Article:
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Cablegate: U.S. Firm Sees Rising Number of Child Labor Cases

VZCZCXRO9179
RR RUEHCN RUEHGH RUEHVC
DE RUEHGZ #0455 2120804
ZNR UUUUU ZZH
R 300804Z JUL 08
FM AMCONSUL GUANGZHOU
TO RUEHC/SECSTATE WASHDC 7457
INFO RUEHOO/CHINA POSTS COLLECTIVE
RUCPDOC/DEPT OF COMMERCE WASHDC
RUEATRS/DEPT OF TREASURY WASH DC
RUEHC/DEPT OF LABOR WASHDC
RUEAIIA/CIA WASHDC
RUEKJCS/DIA WASHDC

UNCLAS GUANGZHOU 000455

SENSITIVE
SIPDIS

STATE FOR EAP/CM
STATE PASS USTR CHINA OFFICE

E.O. 12958: N/A
TAGS: ELAB ETRD ECON PGOV CH
SUBJECT: U.S. Firm Sees Rising Number of Child Labor Cases

(U) This document is sensitive but unclassified. Please protect
accordingly. Not for release outside U.S. government channels. Not
for internet publication.

1. (SBU) Summary: Factory auditors from a major U.S. firm have seen
an increase in incidences of child labor at some factories of firms
it contracts with, especially in Shantou, Guangdong and Quanzhou,
Fujian. A senior auditor told us that a tighter labor market, with
employees looking for opportunities in high tech and services areas,
and increasing numbers of student workers have led to the recent
growth in child labor in south China. End summary.

Tighter Labor Market Increasing Child Labor
-------------------------------------------

2. (SBU) A senior auditor with a major U.S. firm in south China told
Congenoffs that rising wages associated with a tighter labor market
are leading more factories that make the firm's products to hire
underage workers. He said the expansion of high-tech industries and
more capital-intensive manufacturing, such as automobile
manufacturing, in south China, had made it harder for the factories
his firm works with to attract workers. The auditor pointed out
that many of these factories had complained that higher wages in
provinces to the north (Zhejiang, Jiangsu, and Shandong) were making
it more difficult to recruit migrant laborers. In addition, he said
that press reports highlighting poor and sometimes abusive working
conditions in the Pearl River Delta had also made the region less
attractive to workers from other provinces.

Student Work Programs on the Rise
---------------------------------

3. (SBU) While the firm's factory inspection staff has identified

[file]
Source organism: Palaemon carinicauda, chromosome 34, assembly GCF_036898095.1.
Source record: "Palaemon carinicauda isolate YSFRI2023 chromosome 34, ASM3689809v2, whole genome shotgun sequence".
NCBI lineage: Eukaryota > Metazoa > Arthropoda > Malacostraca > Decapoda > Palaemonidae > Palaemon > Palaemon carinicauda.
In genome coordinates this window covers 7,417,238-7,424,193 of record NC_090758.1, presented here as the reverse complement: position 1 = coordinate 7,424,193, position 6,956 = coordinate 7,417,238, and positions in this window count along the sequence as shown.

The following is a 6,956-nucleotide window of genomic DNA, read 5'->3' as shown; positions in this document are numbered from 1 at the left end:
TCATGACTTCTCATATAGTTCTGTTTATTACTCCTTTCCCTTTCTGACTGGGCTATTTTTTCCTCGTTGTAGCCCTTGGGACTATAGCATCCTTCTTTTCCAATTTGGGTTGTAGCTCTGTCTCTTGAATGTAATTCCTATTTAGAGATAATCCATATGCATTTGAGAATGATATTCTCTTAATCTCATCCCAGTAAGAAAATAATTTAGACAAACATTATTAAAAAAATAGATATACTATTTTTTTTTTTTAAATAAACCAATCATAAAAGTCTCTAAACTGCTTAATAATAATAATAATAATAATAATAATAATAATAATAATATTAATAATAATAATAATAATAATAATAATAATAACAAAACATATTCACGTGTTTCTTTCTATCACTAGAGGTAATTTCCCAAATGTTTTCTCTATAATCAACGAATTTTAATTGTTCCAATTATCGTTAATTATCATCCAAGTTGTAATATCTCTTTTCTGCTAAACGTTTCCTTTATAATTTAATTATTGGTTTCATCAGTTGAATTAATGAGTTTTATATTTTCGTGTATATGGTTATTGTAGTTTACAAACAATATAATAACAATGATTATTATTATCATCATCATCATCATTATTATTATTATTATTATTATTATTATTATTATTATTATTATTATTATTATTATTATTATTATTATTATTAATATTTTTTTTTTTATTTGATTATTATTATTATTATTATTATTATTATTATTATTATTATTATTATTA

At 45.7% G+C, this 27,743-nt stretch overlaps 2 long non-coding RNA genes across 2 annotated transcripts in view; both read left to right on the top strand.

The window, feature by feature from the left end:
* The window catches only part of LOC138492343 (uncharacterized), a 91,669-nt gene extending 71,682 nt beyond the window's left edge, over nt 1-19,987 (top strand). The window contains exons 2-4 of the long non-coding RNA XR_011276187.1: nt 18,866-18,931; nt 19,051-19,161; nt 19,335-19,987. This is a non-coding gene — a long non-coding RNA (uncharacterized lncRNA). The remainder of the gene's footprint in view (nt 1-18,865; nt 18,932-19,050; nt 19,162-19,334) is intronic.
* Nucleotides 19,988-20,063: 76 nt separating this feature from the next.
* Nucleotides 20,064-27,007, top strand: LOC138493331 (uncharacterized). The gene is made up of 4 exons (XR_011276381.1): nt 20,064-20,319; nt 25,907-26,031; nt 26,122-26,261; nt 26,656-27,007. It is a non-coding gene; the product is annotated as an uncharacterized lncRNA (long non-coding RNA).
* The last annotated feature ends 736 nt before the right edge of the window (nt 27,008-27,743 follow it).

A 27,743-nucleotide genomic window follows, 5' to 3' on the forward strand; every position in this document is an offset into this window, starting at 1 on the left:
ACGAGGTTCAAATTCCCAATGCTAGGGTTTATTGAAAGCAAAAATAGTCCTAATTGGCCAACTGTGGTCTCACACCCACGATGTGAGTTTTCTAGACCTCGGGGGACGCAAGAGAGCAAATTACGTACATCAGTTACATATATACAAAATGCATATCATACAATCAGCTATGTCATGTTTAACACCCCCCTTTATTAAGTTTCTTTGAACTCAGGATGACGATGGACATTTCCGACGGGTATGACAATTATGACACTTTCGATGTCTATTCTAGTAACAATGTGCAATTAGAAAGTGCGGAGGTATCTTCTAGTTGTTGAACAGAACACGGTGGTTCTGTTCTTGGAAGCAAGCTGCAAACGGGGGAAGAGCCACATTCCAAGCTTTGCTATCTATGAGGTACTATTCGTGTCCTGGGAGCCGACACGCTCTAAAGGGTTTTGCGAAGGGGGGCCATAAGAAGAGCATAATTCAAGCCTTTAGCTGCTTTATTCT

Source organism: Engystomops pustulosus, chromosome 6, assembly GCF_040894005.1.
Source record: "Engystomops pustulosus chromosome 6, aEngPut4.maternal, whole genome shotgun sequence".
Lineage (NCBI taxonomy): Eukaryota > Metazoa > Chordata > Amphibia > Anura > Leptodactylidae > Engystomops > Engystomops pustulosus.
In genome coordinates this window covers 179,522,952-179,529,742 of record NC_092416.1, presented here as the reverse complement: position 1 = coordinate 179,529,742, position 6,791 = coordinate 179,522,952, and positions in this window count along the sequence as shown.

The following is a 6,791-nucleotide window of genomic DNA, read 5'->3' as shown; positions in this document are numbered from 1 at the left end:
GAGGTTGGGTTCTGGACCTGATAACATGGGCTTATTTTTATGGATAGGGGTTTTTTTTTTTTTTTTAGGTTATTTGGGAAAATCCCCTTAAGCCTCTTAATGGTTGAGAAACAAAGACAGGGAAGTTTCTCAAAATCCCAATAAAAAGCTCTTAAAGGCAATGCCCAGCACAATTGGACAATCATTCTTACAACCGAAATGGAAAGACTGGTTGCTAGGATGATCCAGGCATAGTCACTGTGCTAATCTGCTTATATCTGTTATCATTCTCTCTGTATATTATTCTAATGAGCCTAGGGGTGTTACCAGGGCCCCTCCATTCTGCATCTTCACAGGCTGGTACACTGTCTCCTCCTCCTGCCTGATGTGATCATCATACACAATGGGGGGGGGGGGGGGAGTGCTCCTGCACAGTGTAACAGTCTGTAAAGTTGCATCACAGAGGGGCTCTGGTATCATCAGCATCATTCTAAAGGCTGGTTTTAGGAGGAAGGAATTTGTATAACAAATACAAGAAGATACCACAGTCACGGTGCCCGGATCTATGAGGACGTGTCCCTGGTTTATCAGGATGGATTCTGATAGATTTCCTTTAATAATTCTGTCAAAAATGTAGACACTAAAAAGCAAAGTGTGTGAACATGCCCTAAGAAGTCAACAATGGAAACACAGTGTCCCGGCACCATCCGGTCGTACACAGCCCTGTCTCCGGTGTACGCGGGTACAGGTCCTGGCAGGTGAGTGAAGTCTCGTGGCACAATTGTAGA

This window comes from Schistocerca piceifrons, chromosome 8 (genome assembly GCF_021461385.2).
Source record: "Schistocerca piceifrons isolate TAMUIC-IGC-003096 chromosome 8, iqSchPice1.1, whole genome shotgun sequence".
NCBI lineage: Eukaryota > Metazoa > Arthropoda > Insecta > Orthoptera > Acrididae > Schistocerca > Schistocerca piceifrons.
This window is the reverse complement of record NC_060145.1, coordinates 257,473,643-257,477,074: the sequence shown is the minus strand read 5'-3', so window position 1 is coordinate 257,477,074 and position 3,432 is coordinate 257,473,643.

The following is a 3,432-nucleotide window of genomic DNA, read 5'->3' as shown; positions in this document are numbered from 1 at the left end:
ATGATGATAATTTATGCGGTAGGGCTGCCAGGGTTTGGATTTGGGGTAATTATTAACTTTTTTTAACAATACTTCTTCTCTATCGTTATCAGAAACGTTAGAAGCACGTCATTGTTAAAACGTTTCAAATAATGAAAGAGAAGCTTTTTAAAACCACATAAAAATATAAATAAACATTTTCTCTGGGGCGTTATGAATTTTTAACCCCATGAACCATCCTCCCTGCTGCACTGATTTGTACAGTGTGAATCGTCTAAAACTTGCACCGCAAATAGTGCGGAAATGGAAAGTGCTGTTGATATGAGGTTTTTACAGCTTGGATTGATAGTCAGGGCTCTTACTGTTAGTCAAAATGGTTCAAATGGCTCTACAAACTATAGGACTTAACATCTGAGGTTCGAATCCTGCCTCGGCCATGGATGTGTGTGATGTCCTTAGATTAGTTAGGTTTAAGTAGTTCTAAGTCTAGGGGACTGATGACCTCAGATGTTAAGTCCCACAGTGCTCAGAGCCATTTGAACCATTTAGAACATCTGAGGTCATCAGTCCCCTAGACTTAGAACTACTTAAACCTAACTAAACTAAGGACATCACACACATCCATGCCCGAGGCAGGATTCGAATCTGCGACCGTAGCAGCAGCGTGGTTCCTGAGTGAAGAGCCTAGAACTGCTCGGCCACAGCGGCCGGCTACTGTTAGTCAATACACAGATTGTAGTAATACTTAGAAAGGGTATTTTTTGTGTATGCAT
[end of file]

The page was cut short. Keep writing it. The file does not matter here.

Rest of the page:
cases of child labor in the past, the auditor said the recent
increase was largely due to the expansion of programs that bring
students at vocational schools to work in factories. He explained
that rural schools often get the approval of the local education
department to send students to local factories to fulfill part of
their education requirement and at the same time earn money that
goes to subsidize the cost of education. According to the auditor,
vocational schools are common in the Pearl River Delta's factory
enclaves, and these schools often require students to spend a year
on the factory floor before they can graduate. He said that Chinese
labor laws, including the new Labor Contract Law, do not protect
students, enabling factory owners to avoid paying minimum wage,
overtime, or benefits.

4. (SBU) The auditor told us that his firm does not permit
employment of student workers interested in earning educational
credit at factories of its manufacturing partners, unless the work
at the factory "has a very close relationship with the subjects
students are learning." The firm also enforces China's legal
minimum work age, 16 years, for any workers at the factories. He
noted that just two weeks ago the firm's auditing team discovered
over 100 student workers under the age of 16 at several small
factories that make its products. The firm maintains a
"three-strike" policy; factories found to have violated its labor
standards three times are barred from making its products.

Shantou, Quanzhou "The Worst"
-----------------------------

5. (SBU) The auditor pointed out that increasing instances of child
labor led the firm to perform an internal analysis of the frequency
of its occurrence at the factories it inspects. Their 2005 analysis
showed a significant increase from two years earlier. The auditor
believes that the situation has continued to deteriorate. He also
noted that the factories he and his team visit in Shantou, Guangdong
and Quanzhou, Fujian are "the worst" and the most likely to have
child laborers. He sees child labor cases in these areas so
frequently that his team doesn't give a warning before they arrive
for an inspection.

GOLDBERG

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